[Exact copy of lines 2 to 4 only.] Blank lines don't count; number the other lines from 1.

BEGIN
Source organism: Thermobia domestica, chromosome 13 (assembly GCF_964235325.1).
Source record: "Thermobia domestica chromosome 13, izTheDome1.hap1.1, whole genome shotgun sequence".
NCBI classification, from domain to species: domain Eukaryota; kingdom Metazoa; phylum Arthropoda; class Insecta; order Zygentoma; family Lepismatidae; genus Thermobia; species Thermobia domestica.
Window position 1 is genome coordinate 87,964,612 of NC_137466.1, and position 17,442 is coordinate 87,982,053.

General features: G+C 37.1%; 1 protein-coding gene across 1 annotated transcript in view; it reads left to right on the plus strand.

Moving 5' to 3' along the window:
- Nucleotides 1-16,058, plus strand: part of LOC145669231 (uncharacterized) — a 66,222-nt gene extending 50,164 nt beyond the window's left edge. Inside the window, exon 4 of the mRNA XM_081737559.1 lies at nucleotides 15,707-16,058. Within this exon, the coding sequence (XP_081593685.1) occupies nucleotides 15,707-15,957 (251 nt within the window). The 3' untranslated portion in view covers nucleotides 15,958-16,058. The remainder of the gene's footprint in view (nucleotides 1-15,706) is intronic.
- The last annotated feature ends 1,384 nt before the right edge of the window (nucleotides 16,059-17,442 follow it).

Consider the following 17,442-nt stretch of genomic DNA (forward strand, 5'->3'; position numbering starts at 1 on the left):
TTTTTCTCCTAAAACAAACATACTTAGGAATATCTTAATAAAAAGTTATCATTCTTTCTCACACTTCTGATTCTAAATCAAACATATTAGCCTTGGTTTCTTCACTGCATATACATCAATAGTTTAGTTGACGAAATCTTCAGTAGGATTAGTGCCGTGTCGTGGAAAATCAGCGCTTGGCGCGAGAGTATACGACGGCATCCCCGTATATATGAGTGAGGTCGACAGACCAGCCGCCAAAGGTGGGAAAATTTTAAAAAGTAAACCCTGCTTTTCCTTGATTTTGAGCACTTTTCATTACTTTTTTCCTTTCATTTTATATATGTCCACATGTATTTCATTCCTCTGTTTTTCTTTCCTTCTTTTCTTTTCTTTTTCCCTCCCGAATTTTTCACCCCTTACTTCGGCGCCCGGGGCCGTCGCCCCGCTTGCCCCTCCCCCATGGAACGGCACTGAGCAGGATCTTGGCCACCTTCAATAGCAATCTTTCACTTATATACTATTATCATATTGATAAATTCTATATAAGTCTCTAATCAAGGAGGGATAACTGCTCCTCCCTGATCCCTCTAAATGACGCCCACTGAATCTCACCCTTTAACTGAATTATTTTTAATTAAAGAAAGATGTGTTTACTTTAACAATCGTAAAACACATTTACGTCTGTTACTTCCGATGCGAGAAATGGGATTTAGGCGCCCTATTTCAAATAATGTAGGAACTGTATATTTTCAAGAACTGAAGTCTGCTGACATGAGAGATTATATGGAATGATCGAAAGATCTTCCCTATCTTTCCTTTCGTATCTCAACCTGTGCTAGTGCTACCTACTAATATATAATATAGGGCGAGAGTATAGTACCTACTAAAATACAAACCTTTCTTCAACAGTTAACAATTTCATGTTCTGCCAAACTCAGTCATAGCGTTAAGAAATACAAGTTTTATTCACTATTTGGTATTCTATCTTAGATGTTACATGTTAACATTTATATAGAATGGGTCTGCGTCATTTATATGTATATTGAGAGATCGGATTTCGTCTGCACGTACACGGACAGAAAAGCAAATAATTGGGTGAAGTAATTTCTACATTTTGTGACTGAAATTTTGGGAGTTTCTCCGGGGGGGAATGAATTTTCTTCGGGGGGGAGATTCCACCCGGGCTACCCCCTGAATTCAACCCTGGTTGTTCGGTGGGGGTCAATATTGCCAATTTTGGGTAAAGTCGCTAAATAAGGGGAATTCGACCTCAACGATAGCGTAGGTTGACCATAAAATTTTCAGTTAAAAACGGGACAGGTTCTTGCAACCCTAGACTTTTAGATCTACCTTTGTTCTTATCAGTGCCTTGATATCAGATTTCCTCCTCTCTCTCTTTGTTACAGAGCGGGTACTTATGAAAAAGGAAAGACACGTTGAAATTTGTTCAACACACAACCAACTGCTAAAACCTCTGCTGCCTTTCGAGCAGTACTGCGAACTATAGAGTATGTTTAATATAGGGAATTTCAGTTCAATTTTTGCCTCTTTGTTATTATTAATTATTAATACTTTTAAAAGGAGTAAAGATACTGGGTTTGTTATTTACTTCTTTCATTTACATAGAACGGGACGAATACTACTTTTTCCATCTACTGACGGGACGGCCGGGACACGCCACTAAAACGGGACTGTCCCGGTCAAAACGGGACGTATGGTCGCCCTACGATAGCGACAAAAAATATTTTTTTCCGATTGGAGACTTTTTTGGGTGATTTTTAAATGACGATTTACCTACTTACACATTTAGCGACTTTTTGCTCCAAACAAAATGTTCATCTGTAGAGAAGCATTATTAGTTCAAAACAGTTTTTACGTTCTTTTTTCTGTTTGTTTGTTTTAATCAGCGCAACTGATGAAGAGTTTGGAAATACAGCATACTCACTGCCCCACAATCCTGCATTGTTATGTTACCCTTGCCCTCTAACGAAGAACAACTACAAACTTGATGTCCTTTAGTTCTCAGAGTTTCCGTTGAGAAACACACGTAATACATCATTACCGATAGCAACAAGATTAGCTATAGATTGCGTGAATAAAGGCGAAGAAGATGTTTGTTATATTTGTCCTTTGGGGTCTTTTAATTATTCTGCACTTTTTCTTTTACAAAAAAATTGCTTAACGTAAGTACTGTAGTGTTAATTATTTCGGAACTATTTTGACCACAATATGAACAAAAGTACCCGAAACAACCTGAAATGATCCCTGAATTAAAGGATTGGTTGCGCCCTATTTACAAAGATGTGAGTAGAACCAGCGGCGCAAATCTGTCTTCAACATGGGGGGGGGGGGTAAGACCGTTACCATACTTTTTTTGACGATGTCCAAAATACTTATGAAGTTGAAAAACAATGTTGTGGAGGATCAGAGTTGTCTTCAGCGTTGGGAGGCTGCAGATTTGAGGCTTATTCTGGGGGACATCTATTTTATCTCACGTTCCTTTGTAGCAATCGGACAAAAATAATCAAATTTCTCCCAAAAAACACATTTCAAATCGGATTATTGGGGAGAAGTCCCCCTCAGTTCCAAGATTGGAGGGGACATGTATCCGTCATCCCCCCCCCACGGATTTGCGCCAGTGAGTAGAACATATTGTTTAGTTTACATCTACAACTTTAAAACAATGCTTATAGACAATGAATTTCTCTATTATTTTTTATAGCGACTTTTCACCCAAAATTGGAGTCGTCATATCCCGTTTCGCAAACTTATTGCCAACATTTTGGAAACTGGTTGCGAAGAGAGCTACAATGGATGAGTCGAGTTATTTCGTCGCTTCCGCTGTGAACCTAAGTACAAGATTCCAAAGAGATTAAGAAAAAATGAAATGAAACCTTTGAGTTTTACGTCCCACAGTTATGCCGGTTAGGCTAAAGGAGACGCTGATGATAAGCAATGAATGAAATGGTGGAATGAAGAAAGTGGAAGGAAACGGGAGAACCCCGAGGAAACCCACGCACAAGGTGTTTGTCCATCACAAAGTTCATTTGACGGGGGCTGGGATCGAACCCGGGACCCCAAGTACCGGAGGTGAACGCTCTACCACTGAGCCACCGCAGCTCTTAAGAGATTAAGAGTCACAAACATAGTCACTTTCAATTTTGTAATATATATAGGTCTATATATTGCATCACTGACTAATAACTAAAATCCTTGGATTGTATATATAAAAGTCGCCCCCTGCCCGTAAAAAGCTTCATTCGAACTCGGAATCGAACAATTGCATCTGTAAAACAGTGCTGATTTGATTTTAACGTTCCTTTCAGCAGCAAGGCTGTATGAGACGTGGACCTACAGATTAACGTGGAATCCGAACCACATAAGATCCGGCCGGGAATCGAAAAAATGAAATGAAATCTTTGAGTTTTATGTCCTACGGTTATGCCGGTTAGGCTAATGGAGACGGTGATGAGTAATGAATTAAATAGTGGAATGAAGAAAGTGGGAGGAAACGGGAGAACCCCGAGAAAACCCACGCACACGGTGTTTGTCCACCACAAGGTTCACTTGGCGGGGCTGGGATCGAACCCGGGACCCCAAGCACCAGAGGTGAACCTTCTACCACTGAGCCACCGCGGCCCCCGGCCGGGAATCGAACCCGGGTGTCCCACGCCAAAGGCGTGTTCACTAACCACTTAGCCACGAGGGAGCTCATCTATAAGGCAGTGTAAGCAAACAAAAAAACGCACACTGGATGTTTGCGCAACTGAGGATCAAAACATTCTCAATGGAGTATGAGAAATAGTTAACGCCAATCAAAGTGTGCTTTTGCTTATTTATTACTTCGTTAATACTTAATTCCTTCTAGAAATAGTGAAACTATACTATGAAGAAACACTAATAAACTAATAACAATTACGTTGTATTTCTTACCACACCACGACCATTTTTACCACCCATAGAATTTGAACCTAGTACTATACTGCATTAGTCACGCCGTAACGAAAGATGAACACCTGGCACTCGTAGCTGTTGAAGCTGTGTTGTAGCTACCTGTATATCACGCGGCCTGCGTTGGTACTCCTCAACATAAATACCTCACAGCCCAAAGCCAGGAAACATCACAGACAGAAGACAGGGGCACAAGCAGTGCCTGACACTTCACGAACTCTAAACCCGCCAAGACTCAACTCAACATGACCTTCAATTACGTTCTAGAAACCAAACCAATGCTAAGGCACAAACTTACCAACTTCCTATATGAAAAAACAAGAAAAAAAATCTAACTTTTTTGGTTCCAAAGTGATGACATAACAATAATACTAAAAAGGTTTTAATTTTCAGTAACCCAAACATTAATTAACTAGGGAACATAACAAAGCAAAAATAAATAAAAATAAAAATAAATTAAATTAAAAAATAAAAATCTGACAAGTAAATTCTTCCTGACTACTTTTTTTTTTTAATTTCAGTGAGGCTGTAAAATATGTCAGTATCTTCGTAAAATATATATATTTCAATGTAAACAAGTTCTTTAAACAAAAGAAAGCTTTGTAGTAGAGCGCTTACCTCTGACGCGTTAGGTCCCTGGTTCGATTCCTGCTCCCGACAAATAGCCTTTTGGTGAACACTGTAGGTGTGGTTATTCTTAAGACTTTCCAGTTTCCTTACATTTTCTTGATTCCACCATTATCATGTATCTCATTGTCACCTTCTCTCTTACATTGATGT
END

Source record: "Thermobia domestica chromosome 13, izTheDome1.hap1.1, whole genome shotgun sequence".
NCBI classification, from domain to species: domain Eukaryota; kingdom Metazoa; phylum Arthropoda; class Insecta; order Zygentoma; family Lepismatidae; genus Thermobia; species Thermobia domestica.
Window position 1 is genome coordinate 87,964,612 of NC_137466.1, and position 17,442 is coordinate 87,982,053.